Oh, The Things I Write About, T.V

Sur Kshetra, A Musical War – Well Sort Of

I first heard of Sur KShetra when I was out for a spot of fine dining and came across this massive billboard of Pakistani singer Atif Aslam and his Indian counterpart Himesh Reshammiya posing side by side and the backdrop of fluttering flags of both the countries. There was a bold heading that read: Atif vs Himesh.

In all honesty, the first thought that came to my mind when I saw it was that both of them were going to engage in hand to hand combat or Kabbadi seeing Himesh’s flaring nostrils and that grim pout (we shall see more of the pout later) even Atif Aslam had his arms folded tightly across his chest as a sure sign of steely, silent resolve. Fast forward to a month and several television promos later, it was revealed that a mega musical talent show by the name of “Sur-Kshetra” featuring contestants from both countries, mentored by Atif Aslam and Himesh Reshammiya respectively, was going to light the screens on fire. The mystery was solved, and my hopes of seeing some fist fights were dashed.








Indian reality television is motley of kitsch, sentimental, mostly over the top glitz and glam, and Sur Kshetra is no different, they even tried to add a bit of ferocity by throwing in the patriotic scheme, with an apparent focus on “healthy competition” rather than the hostile state of affairs between the two nations. However, what we get is this – the young contestants sashaying in, spewing out dialogues like how (“InshAllah”) they shall bring the glory home and we love you, contestant from opposing country, and this is totally just a competition but we shall also crush you – Desh ko jeeta kar rehna hay, y’all. Plus, did we mention that we love you? This is only “Suron ki Jang”, okay?  

By the way, “Yeh Suron ki Jang hay!” is repeated every two minutes by the presenter, the judges and the jury lest, God forbid, we forgot the theme of the show at any given point. I almost expect Ayesha Takia – the host of the show – suddenly pulling out a Kalashnikov from her airy, sequined dress later in the series if the producers make anyone say this aggravating line one more time. “It might distract everyone from Himmesh Pouty McPouterson though,” my sister notes.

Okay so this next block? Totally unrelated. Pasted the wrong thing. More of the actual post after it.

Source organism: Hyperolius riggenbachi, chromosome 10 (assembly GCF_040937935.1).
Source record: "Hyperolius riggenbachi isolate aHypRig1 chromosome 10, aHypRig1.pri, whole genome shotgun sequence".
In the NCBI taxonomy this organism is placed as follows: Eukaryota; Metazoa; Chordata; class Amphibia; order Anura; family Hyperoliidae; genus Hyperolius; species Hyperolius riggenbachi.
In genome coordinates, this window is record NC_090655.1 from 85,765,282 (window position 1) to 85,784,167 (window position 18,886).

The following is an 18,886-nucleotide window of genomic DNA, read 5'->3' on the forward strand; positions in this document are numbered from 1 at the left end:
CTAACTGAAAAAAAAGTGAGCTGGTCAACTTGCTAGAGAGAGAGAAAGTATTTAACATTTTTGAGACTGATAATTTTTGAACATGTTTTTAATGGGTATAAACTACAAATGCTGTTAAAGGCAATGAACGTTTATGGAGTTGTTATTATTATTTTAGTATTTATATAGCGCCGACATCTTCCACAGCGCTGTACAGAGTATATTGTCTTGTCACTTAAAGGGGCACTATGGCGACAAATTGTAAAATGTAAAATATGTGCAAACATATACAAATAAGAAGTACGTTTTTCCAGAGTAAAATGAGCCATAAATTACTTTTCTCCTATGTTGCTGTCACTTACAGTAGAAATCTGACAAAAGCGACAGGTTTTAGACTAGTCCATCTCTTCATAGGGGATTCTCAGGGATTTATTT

On a similar note, Atif/Himmesh already have their weapons of destruction –  bad music and Himmesh’s dry lips. Chapstick?

Ain’t no sunshine when she’s gone.

Speaking of Ayesha Takia, she’s the sweet, sugar coated eye candy in the entire show, and will make any one vomit rainbows with the visual assault of bedazzling dresses, and her constant giggles. On the judges’ panel, there is Asha Bhosle, Abida Perveen and Runa Laila – who’s serving as a neutral judge because she’s from Bangladesh. However, for the life of me, I can not understand what made Abida Perveen decide to jump aboard this bandwagon. She looked slightly uncomfortable and ill at ease at the beginning of the show but quickly managed to give out swift and sweet critique to the participants. Plus, I swear, her fluffy, curly hair has a personality of its own. There were times when I could visualize Abida’s hair as the fourth, silent judge. Insert slow-mo, spinning 360 degree camera shot of The Hair.

Asha Bhosle, unlike Abida Perveen, is in her element throughout the episodes, even singing out snippets of the song after the contestant’s performance to correct them which always lead to thunderous applause from the audience, and awe from the participant. “She should have been a mentor – She’s too enthusiastic,” my sister says. I disagree. That would mean renaming the show:“Sur Kshetra – And Asha Ji Kay Surs Aur Her Anecdotes about Sister and How Awesome Bhaarat Is” I’m not sure anyone can stomach this much of Asha Ji and her sister’s greatness without throttling themselves at least once.








The driving force behind the show are definitely not the contestants because I found them a pretty weak bunch. They are potrayed as Hindustani Surandaaz and Pakistani Jaanbaz (This is for real. I’m not making any of this up, and none of them have Kalashnikovs. Sorry) Also, they have no definite personalities of their own. There is no oomph factor; each one of them sounds the same, to the point that even Atif Aslam’s sullen face becomes interesting in comparison.

While there are overflowing reminders of Aman ki Asha, and Atif’s declaration of how Pakistanis are extremely caring, and Asha Bhosle slyly responding that Indians have opened their hearts and souls to Pakistani artists – a subtle snub at all the moolah they end up raking in their neighboring country[Insert Asha and Atif giving evil aaaez to each other] There is a very prominent tension on the set – scripted or not – and it has also been riddled with controversies. MNS chief Raj Thakray’s threat to disrupt the shooting of the show because of the presence of Pakistani artists in India is one of them.

Anyway, Sur Kshetra is pretty amusing. I wouldn’t be surprised that after this exchange of peace and love, Atif, Himmesh and the gang will end up at Wagah Border and with the power of their sangeet, so God help them, solve the rift between both countries.

———-I was told to write a review on Sur Kshetra for a class assignment, and I came up with this. Will be back with regular posts super soon.